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January 2018

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January 2018 Newsletter

How to Reclaim Handspun Yarn

By Benjamin Krudwig

A few years ago, just as I was learning to spin, my wife went on a road trip to South Dakota. When they returned, they brought back alpaca roving and buffalo down. They gave me about 10 ounces of alpaca, 2 ounces in 5 different natural shades, and a fair amount of buffalo down that was dyed multiple colors. Knowing that I wanted to use all of it in a special project, I started carding it all together using my Schacht 112 PSI curved hand carders.

After who knows how many rounds of splitting little batts and re-carding them together, I had a fairly homogeneous tweed mixture. I spun this up into singles, albeit a little uneven (this was still early in my spinning days) and then plied them into a 2-ply yarn. The neps of buffalo incorporated beautifully into the grey heathered alpaca.

I crocheted a warm and cozy sweater vest that has been a staple of my wardrobe for the past five years. I’ve worn to many family functions and fiber festivals and I always get a few comments.

Recently, thanks to a cold snap, I pulled the vest out of the closet and discovered to my horror that a large chunk had been eaten out of it. Thanks cat… After the shock wore off, I knew that I had to do something to salvage my handspun yarn.

I thought about using some extra yarn that I had in my stash to mend the hole, but it was too large and unstable to fix. I decided that the only thing to do was rip it out. I found the seams, undid them, and started raveling. I wound the yarn into skeins and soaked them in Eucalan, a no-rinse wool wash that also has natural anti-moth (unfortunately not anti-cat) properties, and then hung the skeins up to dry. This relaxed the yarn and removed the kinks.

Our theme this month is “What was old is new again,” so I decided that now was the time to resurrect the yarn and settled on a woven scarf.

Before starting this project, I needed to know how much yarn I had. According to my Ultra Umbrella Swift with Counter, I yielded 506 yards of yarn. I checked this length on a McMorran Yarn Balance to see how accurate it was with handspun.

The process of using the balance is to place a length of yarn on the hook end of the balance, and cut small pieces off until the balance is level. My science background told me that for a more accurate measurement I needed to take multiple samples from different sections of my yarn. I cut five samples on the McMorran balance and ended up getting five different measurements ranging from 550 yards per pound to 1150 ypp. I took the average of my five measurements and got 755 ypp. This meant that I should have had 488 yards of yarn from 10.5 ounces of yarn. Not too far off! The difference could possibly be accounted for by the fact that my yarn wasn’t 100% consistent. It’s also possible that I could have rounded up or down when measuring on my swift.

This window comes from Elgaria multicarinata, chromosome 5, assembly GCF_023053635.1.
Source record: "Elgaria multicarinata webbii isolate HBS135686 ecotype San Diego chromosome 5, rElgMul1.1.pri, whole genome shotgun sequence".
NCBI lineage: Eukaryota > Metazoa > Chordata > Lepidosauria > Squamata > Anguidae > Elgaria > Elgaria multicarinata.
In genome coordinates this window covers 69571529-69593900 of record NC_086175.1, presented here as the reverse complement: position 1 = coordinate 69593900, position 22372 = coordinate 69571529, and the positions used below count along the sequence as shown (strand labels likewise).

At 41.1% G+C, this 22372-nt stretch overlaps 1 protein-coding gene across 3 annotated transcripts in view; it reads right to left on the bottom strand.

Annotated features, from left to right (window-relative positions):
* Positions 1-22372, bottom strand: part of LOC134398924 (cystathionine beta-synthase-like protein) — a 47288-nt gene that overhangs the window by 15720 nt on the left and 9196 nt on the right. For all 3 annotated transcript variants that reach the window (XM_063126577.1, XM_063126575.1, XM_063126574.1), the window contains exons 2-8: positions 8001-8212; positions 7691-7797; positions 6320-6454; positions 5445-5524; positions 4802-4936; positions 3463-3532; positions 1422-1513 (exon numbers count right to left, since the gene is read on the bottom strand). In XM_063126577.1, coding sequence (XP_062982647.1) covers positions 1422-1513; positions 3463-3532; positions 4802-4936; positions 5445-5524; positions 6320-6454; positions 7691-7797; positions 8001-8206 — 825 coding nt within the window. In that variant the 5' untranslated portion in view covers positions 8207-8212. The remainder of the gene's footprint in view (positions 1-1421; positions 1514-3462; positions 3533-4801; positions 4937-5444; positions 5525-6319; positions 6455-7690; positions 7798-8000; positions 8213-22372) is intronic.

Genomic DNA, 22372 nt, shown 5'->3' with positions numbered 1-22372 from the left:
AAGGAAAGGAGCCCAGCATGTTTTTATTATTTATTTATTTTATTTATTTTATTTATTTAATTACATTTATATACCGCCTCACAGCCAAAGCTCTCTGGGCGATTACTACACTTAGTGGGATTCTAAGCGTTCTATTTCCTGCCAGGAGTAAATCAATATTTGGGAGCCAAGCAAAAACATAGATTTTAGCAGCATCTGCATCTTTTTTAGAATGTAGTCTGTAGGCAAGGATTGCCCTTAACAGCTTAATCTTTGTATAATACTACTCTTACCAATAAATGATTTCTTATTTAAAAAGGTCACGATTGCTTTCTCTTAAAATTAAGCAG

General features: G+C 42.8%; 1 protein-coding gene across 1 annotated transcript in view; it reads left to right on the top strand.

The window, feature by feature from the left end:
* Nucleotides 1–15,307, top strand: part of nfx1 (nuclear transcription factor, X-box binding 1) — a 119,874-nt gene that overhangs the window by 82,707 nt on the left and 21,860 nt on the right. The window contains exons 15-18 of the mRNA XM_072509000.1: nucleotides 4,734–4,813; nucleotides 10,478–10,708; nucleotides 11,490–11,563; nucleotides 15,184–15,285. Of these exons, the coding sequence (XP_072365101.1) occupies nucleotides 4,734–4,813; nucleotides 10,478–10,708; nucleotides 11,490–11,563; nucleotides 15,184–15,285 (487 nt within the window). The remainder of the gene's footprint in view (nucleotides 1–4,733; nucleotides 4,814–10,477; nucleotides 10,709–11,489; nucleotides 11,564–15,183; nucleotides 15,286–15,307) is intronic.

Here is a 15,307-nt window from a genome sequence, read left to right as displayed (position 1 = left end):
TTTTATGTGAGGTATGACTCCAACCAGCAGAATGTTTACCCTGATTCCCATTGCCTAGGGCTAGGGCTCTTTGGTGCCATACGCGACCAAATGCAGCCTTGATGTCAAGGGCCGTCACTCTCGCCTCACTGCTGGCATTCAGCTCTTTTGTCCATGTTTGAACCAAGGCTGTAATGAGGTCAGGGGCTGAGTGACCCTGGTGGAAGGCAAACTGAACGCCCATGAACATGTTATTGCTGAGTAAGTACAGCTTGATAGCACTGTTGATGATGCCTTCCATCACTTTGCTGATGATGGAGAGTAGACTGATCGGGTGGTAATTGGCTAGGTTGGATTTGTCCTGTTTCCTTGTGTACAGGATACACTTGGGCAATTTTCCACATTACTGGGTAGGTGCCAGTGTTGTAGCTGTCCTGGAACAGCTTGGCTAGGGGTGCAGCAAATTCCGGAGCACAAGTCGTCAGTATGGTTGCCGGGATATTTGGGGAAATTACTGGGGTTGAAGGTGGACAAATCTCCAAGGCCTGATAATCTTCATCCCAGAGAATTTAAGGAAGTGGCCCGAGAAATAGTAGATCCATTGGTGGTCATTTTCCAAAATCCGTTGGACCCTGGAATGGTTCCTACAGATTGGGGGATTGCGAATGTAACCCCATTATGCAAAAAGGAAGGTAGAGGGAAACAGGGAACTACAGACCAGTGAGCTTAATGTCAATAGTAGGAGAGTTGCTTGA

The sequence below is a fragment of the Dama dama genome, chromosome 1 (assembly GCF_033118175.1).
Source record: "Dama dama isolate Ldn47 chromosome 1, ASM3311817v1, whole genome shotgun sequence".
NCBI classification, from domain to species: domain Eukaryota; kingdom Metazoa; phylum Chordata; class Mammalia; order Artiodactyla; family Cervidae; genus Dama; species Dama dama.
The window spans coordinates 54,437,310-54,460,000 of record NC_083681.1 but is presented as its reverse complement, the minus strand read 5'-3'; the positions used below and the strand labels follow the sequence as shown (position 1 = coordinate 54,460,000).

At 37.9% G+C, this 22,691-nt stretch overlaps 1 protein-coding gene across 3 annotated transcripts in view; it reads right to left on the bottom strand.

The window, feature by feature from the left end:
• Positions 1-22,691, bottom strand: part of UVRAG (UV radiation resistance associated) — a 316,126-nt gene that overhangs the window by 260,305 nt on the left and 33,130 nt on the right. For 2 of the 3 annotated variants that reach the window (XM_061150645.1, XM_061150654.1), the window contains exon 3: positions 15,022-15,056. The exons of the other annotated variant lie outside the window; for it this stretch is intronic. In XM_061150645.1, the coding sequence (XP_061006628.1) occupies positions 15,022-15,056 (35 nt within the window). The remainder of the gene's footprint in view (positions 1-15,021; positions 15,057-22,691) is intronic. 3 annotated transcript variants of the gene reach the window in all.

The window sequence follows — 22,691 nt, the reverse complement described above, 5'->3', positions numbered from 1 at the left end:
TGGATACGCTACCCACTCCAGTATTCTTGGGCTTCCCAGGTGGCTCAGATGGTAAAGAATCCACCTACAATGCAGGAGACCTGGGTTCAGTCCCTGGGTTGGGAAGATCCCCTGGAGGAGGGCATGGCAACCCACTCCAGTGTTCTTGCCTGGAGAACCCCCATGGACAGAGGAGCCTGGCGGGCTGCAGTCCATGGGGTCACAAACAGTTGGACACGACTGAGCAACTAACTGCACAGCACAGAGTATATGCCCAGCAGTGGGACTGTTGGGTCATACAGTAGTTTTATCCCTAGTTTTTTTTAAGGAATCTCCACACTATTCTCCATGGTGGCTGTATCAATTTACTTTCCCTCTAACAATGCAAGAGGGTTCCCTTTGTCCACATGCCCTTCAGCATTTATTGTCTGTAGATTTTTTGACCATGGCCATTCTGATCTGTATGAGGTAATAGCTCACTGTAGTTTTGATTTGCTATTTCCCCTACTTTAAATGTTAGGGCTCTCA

To breathe even more life into my yarn, I decided to dye half of the yardage a rusty red using acid dyes for a good contrast between warp and weft.

I chose a traditional herringbone weave which is similar to a point twill. This structure looks much like the bones of a herring fish, hence the name. According to some sources, the herringbone pattern was first used in the roadways and walls of the Roman Empire, but wasn’t used in fabric until later in ancient Italy. However, since I am a compulsive fiddler, I adjusted my draft to create a different pattern running down the center of my warp, bordered by the more traditional herringbone.

I warped my 8 harness Baby Wolf Loom with the undyed yarn and the used the dyed yarn for weft.

Project at a Glance

Warp: 3 yards (2.75 meters) long – 81 ends. 79 for pattern, 2 for floating selvedges, 1 on each side. Total of 243 yards (222 meters) of sport/worsted weight yarn.

Weft: 200 yards (183 meters) of sport/worsted weight yarn.

Sett: 10 epi

Structure: 3X3 broken twill


Not pictured: Floating selvedges on either side.

Weaving: Following the treadling pattern, I wove a balanced weave at about 10 ppi for approximately 2 yards.

Finishing: I knotted my fringe in groups of 4 threads. Wet finished in Eucalan wool wash and hot water.

Finished Dimensions: 7″(17.75cm) wide by 74″(188cm) long including 7″(17.75cm) of fringe on each end.

I am so happy with how everything turned out! Needless to say, I will be sure to keep this well out of reach from our naughty cats.

This project taught me that there is no reason to discard something that may be deemed ruined. I used dye and weaving tools to completely transform and breathe new life into this yarn. I expect to get years of wear out of this scarf. What a journey it’s been.

2018: A Year to Weave and Spin

How many of us spin and weave on a daily basis? How often do we intend to, but then don’t do?  How often do we wish we could get that project finished? Or start those napkins we’ve been meaning to weave for a year or more?

An editorial in issue 36 of Uppercase Magazine, challenged me to be creative every day. Instead of reading the news first thing in the morning, I’m pledging to start my day off by spending time weaving or spinning. What I can report after the first week or so of my new creative time, is that a few minutes stretch into many more, and progress is being made on projects that had been lingering. I love this time and encourage you to join in on making 2018 a productive AND creative year of weaving and spinning.

We’d love to hear how you are planning to create more in the year ahead. Just drop us a line—or better yet—send a photo and we’ll share it on Facebook, Instagram, or our next Newsletter!

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